I mean, what disappoints you is when you cannot get your point of view across to the people who are in government…. I don’t know if you know, I write this column?

SS: Yeah, I’ve seen it.

RE: All these things, they’re certainly ways of expressing yourself…. The key feature is, you have to have a strong enough brand identification as an intellectual so that people know that everything you write is part of a continuous whole…. I don’t think many people believe that I’m someone who lacks for candor in what he says. It’s okay to be attacked, called a lunatic or whatever phrase you want to use, but what you have to do in all these situations is keep a consistent intellectual persona. And mine’s not consistent with being appointed to any political office by anybody in any political party. And, fine….

If you try to be all things to all people, essentially you’re ineffective at all the things you do. And since I’m basically better as a critic, I write criticism. It’s not personal but intellectual, and people ask me about my views, on, for example, on the anti-discrimination laws of employment rights…. I was told multiple times, “If you write this book, your academic career is through.” And I said, “I’ll take my chances,” and I wrote it. And what I found was, if you sort of apologize for your positions, nobody will respect you.

But if you basically insist that, “Look, I really do believe this stuff, and I think you barked up the wrong tree, and I’m not going to sort of apologize for my positions, I’m going to ask you to apologize for yours,” people are very reluctant to take you on, under those circumstances….

SS: You’ve said that you’re open to arguing with anyone as long as they disagree with you. Is there anyone you hope will take you up on that in the future?

RE: Oh, I just don’t go after people that way…. I’m not a boxer; I don’t sort of look for the fights from the people I think I could beat. You have to be prepared to enter into debates with people who are capable of beating you, if you want to maintain your own respect and credibility….

But as you go on through these things, the new number of novel points that comes up becomes a little bit smaller because you’ve heard some of them before, and hopefully your new system is more adept so you have to make these kinds of shattering changes in position less frequently than you would have when you were 28 years old or something. I think there’s some truth to that.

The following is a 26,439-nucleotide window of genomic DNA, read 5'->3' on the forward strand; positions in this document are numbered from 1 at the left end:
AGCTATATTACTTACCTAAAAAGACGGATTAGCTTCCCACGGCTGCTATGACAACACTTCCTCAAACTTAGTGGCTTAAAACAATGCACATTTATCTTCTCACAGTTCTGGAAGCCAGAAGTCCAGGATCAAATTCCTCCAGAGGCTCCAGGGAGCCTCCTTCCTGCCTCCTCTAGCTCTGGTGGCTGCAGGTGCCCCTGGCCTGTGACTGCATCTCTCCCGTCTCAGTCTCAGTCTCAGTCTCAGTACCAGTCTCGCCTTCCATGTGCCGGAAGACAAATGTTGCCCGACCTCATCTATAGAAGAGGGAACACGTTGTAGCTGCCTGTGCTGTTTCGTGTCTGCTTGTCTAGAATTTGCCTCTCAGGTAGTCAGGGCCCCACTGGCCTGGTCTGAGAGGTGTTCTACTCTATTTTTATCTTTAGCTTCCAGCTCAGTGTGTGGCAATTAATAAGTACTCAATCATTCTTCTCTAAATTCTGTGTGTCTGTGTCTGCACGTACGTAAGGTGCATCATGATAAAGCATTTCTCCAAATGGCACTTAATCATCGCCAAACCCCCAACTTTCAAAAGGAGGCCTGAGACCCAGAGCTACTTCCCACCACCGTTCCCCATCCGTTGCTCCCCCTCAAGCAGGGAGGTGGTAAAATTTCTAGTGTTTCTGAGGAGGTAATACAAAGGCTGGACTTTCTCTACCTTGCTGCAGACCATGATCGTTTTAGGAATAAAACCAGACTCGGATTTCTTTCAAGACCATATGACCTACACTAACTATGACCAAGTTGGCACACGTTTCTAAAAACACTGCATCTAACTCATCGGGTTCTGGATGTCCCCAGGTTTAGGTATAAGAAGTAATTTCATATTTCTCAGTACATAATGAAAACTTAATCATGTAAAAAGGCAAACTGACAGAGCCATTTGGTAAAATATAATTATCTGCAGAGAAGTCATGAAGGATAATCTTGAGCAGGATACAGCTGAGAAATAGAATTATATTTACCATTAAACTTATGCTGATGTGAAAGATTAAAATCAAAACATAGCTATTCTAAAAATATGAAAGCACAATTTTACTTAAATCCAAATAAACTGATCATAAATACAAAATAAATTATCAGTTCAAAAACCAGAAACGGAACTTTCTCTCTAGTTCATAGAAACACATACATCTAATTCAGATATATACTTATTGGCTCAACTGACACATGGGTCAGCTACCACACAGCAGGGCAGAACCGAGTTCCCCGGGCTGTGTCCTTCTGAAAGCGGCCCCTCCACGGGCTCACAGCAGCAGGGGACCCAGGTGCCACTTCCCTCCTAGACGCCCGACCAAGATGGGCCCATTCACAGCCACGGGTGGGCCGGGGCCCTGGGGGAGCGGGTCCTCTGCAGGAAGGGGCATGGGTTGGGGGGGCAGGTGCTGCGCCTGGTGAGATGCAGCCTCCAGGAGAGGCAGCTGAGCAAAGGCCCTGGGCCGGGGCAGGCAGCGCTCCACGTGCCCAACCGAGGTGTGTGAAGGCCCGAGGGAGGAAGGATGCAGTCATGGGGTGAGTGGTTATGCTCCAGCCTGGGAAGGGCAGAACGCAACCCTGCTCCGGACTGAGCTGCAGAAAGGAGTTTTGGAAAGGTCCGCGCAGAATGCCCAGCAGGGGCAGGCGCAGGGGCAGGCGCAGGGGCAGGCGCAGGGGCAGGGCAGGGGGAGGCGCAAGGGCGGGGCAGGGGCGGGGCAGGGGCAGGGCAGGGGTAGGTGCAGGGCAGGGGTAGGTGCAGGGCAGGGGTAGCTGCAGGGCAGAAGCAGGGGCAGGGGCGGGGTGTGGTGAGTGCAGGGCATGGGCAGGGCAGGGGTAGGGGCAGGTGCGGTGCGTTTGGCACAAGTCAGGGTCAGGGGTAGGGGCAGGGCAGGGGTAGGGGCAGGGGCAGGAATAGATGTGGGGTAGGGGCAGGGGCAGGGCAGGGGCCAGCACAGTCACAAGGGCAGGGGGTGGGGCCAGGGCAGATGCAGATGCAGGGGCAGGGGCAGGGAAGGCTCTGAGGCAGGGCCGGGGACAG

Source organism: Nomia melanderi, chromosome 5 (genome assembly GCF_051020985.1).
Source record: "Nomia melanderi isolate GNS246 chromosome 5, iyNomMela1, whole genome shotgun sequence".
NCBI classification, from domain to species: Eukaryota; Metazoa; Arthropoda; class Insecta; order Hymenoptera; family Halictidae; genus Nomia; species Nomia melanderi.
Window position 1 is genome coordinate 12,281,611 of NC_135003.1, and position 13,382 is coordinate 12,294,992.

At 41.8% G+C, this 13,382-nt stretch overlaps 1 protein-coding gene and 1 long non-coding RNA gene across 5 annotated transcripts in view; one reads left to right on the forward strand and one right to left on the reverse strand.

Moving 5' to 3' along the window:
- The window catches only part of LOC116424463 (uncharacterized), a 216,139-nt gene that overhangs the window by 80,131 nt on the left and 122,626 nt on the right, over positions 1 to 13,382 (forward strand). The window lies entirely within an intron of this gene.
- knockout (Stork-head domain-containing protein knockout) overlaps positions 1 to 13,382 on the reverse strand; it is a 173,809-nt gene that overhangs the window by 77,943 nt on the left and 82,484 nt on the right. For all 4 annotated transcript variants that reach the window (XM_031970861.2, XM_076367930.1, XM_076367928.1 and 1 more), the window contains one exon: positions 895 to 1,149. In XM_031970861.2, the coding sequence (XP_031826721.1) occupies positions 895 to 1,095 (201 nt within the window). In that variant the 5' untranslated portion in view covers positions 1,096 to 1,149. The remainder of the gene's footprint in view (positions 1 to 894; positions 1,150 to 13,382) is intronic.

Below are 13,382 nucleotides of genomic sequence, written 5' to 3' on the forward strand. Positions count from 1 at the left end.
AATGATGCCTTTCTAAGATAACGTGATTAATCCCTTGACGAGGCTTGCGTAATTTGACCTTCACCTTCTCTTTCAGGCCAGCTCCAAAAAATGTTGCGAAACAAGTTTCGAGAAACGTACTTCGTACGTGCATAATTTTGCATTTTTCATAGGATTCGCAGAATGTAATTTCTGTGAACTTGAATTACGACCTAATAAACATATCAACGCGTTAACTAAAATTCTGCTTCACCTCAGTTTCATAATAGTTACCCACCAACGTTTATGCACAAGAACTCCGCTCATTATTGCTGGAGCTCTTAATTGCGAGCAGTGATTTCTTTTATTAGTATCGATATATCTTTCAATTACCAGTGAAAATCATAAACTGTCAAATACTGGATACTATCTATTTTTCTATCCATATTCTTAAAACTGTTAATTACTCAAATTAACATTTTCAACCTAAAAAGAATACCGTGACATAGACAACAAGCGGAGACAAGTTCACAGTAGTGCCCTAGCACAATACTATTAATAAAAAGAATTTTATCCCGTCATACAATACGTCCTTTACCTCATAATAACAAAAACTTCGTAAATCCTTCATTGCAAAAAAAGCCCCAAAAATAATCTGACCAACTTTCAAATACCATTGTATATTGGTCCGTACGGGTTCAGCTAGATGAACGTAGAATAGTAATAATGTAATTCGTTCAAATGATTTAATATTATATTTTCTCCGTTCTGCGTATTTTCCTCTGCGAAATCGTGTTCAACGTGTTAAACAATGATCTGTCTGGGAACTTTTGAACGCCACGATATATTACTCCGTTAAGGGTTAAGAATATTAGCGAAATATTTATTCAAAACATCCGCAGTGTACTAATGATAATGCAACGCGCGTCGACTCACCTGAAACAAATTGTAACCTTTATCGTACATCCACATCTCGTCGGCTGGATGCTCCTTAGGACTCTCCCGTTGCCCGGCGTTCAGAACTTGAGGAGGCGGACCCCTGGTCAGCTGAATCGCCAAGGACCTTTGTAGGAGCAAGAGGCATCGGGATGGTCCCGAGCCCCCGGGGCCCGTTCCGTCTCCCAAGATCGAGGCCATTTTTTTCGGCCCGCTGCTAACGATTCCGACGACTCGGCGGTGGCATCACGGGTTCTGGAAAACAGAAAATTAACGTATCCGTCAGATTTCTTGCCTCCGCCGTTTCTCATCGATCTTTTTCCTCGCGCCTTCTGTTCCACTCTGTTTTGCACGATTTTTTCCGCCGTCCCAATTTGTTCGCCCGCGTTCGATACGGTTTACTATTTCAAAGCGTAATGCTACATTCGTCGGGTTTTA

But at the same time you don’t want to become dogmatic, so what I’ve always tried to do is teach new courses. And this year I’ll teach two new courses here. I think I’ve taught 10 new courses in the last 10 years.… Every year, I try to teach at least one or two things that I’ve taught before so as to make it other than nonstop, but two new courses is not the norm in this business. And I’ve taught 35 or 40 courses over the years.

And you know, I still like to think I could teach any course in the law school, but I know that must be an idle boast somewhere along the line. I’ve not taught bankruptcy. Why not? Securities? Why not?...

SS: Before the 2004 election, you said you were going to vote for anyone but the big two, and—

RE: I believe [I voted for] a candidate that started with B. I still don’t know his name. And you ask why? I mean, my attitude is, to the extent that you think your views matter, you don’t like to vote for candidates because that means you’re aligned with all their positions, some of which you like and some of which you don’t like…. I did not vote for either Obama or McCain. Because I looked at the Democratic platform, and I said, I can’t believe this stuff. I mean you’re certainly free to go to the download of the Epstein-Sunstein debate. Did you hear that?

SS: I did.

RE: You did not hear me sound glowingly pro-Obama on that occasion….

SS: You said [before the 2004 presidential election] you’d vote for anyone but the big two because they’re just two members of the same statist party fighting over whose friends will get favors…. Did you feel the same way about the 2008 election?